Fiction: The Bare Scent

Richard shot Matthews once, in the neck, and stood and watched as he crumpled to the floor, his breath coming in gurgles as the blood leaked out of him at a frightening pace. The sound of the shot had startled him. It had been both louder and quieter than he had expected. He stayed watching as Matthews bled out, his eyes blinking rapidly while he tried to speak, thinking only that he had been aiming for the head, not the neck.

Finally he remembered himself and, dropping the gun beside the dying man, he turned on his heels and walked out of the room, down the hallway, to the stairs. He moved at a steady pace, as though he had a purpose and was on his way somewhere, but he encountered no one. It was two flights to the main floor where he exited the stairwell into the hotel lobby and calmly walked out past the bellhops, desk attendants and guests, drawing not a single glance, through the revolving door and out into the glare of the sun.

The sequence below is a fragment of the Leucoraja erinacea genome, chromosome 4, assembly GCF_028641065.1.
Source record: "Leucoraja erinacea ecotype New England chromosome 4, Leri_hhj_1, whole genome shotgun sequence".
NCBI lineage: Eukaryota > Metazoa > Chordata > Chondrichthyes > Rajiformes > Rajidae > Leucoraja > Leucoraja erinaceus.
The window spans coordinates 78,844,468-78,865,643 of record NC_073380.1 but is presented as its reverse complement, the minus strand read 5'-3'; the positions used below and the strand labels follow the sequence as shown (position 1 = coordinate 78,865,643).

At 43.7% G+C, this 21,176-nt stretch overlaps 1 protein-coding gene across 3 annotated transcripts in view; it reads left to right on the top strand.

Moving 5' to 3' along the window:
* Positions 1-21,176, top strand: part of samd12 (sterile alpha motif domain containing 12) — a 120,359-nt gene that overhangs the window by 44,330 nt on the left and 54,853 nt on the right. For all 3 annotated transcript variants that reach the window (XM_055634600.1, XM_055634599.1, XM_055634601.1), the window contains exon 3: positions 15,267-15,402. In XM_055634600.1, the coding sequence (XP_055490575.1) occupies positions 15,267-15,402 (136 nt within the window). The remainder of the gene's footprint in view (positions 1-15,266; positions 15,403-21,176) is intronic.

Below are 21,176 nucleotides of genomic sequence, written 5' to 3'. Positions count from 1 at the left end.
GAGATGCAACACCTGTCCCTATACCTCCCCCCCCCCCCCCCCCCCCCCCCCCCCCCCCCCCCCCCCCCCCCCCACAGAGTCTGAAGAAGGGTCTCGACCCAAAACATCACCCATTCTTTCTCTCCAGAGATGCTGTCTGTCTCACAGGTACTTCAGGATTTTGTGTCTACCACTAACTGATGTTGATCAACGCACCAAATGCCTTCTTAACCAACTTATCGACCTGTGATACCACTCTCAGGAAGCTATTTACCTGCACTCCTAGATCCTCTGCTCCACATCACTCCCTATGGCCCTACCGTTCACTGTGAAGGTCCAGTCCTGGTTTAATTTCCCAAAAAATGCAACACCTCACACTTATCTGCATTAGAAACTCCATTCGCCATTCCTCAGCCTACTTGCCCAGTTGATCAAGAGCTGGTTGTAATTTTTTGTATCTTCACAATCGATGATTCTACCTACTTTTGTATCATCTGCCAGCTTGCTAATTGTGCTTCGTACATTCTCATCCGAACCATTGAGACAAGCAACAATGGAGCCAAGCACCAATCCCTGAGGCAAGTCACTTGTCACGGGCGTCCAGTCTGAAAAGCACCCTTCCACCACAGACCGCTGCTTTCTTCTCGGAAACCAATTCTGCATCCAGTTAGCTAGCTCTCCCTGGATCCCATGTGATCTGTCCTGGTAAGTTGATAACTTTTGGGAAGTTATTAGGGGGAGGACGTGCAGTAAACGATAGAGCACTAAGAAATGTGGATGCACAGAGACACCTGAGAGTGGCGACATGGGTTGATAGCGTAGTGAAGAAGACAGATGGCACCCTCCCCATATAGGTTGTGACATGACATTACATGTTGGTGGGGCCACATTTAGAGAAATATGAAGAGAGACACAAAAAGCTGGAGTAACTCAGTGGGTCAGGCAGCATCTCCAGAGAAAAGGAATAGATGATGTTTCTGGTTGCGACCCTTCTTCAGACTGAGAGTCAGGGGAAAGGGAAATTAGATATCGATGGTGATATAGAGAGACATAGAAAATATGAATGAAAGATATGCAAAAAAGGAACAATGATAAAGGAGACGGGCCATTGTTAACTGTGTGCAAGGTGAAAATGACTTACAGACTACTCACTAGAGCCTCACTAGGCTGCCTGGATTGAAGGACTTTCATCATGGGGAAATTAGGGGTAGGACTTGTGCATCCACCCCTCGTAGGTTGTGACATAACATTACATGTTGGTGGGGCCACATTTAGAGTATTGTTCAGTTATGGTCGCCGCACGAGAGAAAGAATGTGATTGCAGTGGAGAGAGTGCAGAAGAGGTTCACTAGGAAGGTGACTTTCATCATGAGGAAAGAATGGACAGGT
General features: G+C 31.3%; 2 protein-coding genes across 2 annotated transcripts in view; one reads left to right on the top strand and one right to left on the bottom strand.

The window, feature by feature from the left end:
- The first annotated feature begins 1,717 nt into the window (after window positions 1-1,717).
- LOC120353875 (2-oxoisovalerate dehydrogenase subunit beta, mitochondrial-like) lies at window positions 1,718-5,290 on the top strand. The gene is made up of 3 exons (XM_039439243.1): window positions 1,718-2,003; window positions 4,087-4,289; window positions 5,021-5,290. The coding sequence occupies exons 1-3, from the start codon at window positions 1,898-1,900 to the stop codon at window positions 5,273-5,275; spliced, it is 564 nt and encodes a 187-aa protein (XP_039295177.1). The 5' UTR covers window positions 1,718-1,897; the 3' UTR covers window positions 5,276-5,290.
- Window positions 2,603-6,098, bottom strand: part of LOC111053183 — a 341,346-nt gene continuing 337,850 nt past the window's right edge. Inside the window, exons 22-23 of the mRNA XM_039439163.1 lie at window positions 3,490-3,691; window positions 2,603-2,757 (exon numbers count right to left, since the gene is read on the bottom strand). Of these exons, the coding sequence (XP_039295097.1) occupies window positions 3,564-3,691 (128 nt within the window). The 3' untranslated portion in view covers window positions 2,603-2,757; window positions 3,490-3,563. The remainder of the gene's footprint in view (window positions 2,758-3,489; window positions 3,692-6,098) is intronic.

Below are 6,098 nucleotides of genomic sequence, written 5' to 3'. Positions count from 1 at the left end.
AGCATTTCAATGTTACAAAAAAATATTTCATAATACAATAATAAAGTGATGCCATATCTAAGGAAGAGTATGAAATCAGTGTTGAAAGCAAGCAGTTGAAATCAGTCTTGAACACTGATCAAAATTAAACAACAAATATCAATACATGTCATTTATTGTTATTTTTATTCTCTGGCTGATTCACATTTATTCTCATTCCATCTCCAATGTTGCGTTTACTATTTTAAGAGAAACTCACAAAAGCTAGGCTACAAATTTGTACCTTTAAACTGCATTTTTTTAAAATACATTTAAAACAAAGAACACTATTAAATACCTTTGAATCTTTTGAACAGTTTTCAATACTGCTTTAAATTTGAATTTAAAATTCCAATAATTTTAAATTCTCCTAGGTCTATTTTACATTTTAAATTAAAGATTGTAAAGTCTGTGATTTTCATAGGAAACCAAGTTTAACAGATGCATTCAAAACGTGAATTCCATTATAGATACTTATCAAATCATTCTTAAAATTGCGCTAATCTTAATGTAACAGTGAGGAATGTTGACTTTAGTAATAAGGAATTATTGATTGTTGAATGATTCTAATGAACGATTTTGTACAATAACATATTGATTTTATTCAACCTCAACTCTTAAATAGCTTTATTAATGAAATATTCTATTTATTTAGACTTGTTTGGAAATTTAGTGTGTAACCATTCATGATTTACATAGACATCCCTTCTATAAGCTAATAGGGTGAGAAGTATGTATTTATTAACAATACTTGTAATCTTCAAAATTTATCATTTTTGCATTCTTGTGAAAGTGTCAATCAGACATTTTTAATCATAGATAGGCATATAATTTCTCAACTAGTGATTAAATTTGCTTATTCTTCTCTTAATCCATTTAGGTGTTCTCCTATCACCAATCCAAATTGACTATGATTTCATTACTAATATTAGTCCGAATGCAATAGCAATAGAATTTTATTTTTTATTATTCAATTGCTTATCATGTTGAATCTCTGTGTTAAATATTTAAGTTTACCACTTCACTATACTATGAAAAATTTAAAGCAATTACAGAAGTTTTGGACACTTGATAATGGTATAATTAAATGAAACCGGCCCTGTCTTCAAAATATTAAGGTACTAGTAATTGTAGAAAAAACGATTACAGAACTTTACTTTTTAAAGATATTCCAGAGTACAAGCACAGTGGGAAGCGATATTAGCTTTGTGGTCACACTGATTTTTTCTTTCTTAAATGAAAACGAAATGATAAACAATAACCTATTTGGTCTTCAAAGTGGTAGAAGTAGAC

There were two cabs parked out front and he got into the first one, giving the man an address—the first one that came into his head, a restaurant he had looked up the night before. The cab pulled out into the flow of traffic and Richard sucked in a deep breath, what felt like his first in a long while. He looked down at his hands and saw that they were shaking, and then realized that no, that was an illusion. It was his vision itself that was unsteady. The whole world was vibrating.

See the rest at Circumambient Scenery. A new story will be published there every Thursday.

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